How would one go about installing Linux on a Win98 laptop that doesn't have a USB option in Bios boot and doesn't boot up into Win98.
>laptop that doesn't have a USB option in Bios
i've done this before
DD the linux iso to the laptop's hard disk.
Then use a usb->ide adaptor to connect a hard disk that you actually want to install linux to on it.
Boot the dd hard disk, run the installer to install to the usb hard disk.
When done, swap the disks.
You need , at minimum:
>IDE disk, 100MB or so.
I don't know of any reasonably up-to-date Linux distros that support 386. You might try Debian 2.2. I think that's what I read someone got working.
If you're rocking at least a 486 (or 686 or hell, even a Pentium) you can try the newest NetBSD/i386 7.0. 8 megs of RAM and you'll be running a full blown X11 desktop. Some older NetBSDs might work even on 386.
You have a couple of options for getting the system on the machine. If you have a CD drive, you can burn a disk. This is likely the fastest option. Failing that, you can purchase an IDE to USB adapter and install the system on another machine. This will likely be much faster.
Good luck and please post the results.
>buy a cd
>go to library with laptop
>burn on cd live arch
>insert cd with loonix into laptop
>format that naughty laptop for loonix
>connect to internet
>mount your sweet ass fresh formatted drive
>pacstrap /mnt base base-devel
>if library internet is not shit you will be done in 15 minutes
>great job now you have loonix
if you can't get internet or you're retarded just dd any linux to the drive from any live linux, all you'll need is to get the proper iso on a stick and mount it
I did this once. I installed Debian on an ancient laptop with no bootable USB OR CDRom drive. They have a net boot option.
You have to set up a TFTP server I believe.
laptop was an ANCIENT fujitsu lifebook
a, use a CD or DVD if that is available to you.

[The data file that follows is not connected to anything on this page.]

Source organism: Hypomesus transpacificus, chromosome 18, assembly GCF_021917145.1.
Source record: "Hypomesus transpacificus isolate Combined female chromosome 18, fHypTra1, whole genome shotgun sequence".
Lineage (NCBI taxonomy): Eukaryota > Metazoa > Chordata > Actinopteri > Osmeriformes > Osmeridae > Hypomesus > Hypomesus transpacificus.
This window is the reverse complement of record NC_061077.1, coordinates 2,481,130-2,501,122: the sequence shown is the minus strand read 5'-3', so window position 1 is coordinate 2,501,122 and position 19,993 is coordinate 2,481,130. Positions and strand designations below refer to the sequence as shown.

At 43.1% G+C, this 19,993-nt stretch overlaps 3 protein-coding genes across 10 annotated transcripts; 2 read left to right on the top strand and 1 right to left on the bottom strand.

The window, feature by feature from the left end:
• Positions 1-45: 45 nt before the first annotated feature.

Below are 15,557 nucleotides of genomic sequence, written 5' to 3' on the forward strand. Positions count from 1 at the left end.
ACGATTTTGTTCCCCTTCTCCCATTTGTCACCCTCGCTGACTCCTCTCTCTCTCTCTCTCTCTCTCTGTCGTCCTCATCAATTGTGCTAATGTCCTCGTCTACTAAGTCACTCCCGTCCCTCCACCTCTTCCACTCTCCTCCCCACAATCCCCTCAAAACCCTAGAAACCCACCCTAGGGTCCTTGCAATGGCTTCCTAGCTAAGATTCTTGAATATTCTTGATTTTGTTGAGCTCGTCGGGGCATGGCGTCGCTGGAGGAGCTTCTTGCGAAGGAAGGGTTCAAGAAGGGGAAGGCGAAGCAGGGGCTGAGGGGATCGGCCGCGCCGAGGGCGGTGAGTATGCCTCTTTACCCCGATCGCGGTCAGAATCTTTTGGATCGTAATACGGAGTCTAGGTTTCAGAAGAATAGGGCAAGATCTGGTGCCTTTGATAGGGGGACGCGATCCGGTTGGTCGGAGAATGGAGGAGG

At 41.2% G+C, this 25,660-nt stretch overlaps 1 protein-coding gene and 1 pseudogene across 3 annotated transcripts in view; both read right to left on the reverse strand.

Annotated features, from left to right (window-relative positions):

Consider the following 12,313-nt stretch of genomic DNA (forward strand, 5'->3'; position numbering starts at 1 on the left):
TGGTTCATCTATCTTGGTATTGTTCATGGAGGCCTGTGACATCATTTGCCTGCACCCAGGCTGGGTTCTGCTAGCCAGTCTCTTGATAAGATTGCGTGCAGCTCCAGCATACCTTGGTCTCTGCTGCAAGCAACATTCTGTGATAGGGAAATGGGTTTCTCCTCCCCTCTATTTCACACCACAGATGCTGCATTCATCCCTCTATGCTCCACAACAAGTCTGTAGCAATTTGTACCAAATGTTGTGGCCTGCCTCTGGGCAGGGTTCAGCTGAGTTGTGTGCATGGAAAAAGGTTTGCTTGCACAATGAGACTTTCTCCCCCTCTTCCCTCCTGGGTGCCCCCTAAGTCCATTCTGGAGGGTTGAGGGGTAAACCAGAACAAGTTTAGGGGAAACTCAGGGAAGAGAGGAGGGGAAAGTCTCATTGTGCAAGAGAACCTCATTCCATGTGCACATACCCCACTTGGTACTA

b, move hard disk over to a system you can install on, install it and move the hard disk back
c, do a networked install (if it has networking capabilities)
286 can't run Win98 or any other 32 bit system... (did some googling now, and there actually is a 16 bit version of windows 98 as well... Imagine that... A 286 with windows 98. I have never even heard of such a thing)
Try OpenBSD. It works great on older hardware. I have it and XFCE running on an old Pentium 4, and if I didn't know better, I'd swear it was a much more recent machine. I mean it's definitely not a workhorse, but for simple, everyday stuff like surfing the web, and word processing, it's more than sufficient.
286 stopped being made in the early 90s, and they were 16bit. What 286 machines were still around were legacy machines by 1998, and not new ones. There's no way a brand new Win 98 laptop came in this architecture, because Intel was still Intel back then, and would have been pushing their latest CPUs on OEMs. 486 was still somewhat common then, but were quickly losing market share to CPUs in the Pentium line--'98 was when the first Celerons were released, and Pentium II was released a year or so earlier I think.
Have a similar task today.
Have to get a 1GB ram 32-bit netbook usable with no USB boot.
Will use external DVD drive which even though runs through USB has so far been recognized and worked with old systems.
What other interfaces does it have? The best way is how they used to do it when that technology was current--install from a floppy disk.
What distro are you using? Are you using one as old as 98 is, or are you trying to install a modern ultra-lightweight distro on it?
>all the /v/ millennials ITT
I got 98 onto my old subnotebook by pulling the drive out and putting it into another system with an optical drive, had to mess with drivers a little but it worked.